NEW DELHI (Reuters) - Finance Minister Arun Jaitley signalled on Wednesday he would roll back a controversial budget proposal to tax pension withdrawals by private sector employees after a backlash from salaried workers.
In Monday’s budget, Jaitley proposed taxing lump-sum withdrawals exceeding 40 percent of an individual’s retirement pot in the Employees’ Provident Fund (EPF), unless the sum is reinvested in a pension product such as an annuity.
Jaitley’s pensions tax plan has sparked fury among India’s small but vocal professional class - only around 36 million of the country’s 1.3 billion people contribute to the EPF.
Newspapers led front pages on the pensions tax, with the Hindustan Times splashing “Govt Blinks” and the Times of India saying “Salaried Class Rages” after a wave of outrage broke across social media.
“This is a draconian act and will be a killer blow to the already tax burdened salaried class,” said Vaibhav Aggarwal, a financial analyst who launched an online petition against the changes.
More than 100,000 people signed the petition, leading the finance ministry to partly withdraw its plans on Tuesday. The original proposals included restricting EPF contributions from April.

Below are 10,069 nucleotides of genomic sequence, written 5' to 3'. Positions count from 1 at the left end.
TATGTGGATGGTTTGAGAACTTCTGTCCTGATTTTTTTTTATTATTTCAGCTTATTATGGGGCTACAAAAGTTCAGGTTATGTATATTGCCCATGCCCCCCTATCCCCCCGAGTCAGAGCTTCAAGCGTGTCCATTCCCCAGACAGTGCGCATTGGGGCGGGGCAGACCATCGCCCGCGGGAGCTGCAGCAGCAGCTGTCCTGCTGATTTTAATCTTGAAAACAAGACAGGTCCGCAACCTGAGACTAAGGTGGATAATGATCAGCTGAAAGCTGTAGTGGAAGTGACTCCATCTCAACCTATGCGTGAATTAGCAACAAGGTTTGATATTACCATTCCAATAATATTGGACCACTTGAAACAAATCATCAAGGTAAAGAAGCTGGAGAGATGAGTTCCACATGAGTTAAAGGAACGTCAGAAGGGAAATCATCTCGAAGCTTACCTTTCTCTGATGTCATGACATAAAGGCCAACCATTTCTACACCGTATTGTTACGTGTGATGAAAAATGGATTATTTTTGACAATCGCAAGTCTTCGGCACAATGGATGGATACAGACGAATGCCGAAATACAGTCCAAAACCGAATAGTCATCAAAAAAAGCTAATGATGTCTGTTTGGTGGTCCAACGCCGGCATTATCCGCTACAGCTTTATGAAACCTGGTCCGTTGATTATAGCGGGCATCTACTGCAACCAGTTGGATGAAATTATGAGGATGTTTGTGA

“There has been some reaction. When the debate comes up in parliament, I will give the government’s response as to what decision we finally take,” Jaitley told a meeting with industry chambers. He declined to give more details.
A senior finance ministry official familiar with the matter said the tax on returns from the social security fund could be partly or fully waived. People on lower pay, making up to 15,000 rupees ($220) per month, would be exempted.
The urban middle class, which mostly sided with Prime Minister Narendra Modi in the 2014 election, has shown frustration over rising taxes - the government has taxed away half the windfall of a slump in oil prices.
Monday’s budget also hiked taxes on luxury items like cars, while high earners will also pay a higher tax surcharge - helping to fund a raft of measures to aid struggling rural poor.
If implemented, the tax plan could hit millions of employees who pay up to 33 percent tax on income, forcing them to explore other options to save for their old age.
“It will eat up their retirement savings which could be a double whammy especially in light of high inflation,” said Amit Maheshwari, managing partner at consultancy Ashok Maheshwary & Associates.
The EPF, overseen by the Ministry of Labour, invests 95 percent of its $100 billion under management in state and corporate bonds. It plans a return of 8.8 percent on investments this year, in line with the long-term average, and pays out monthly pensions to retirees.
($1 = 67.635 rupees)
Editing by Douglas Busvine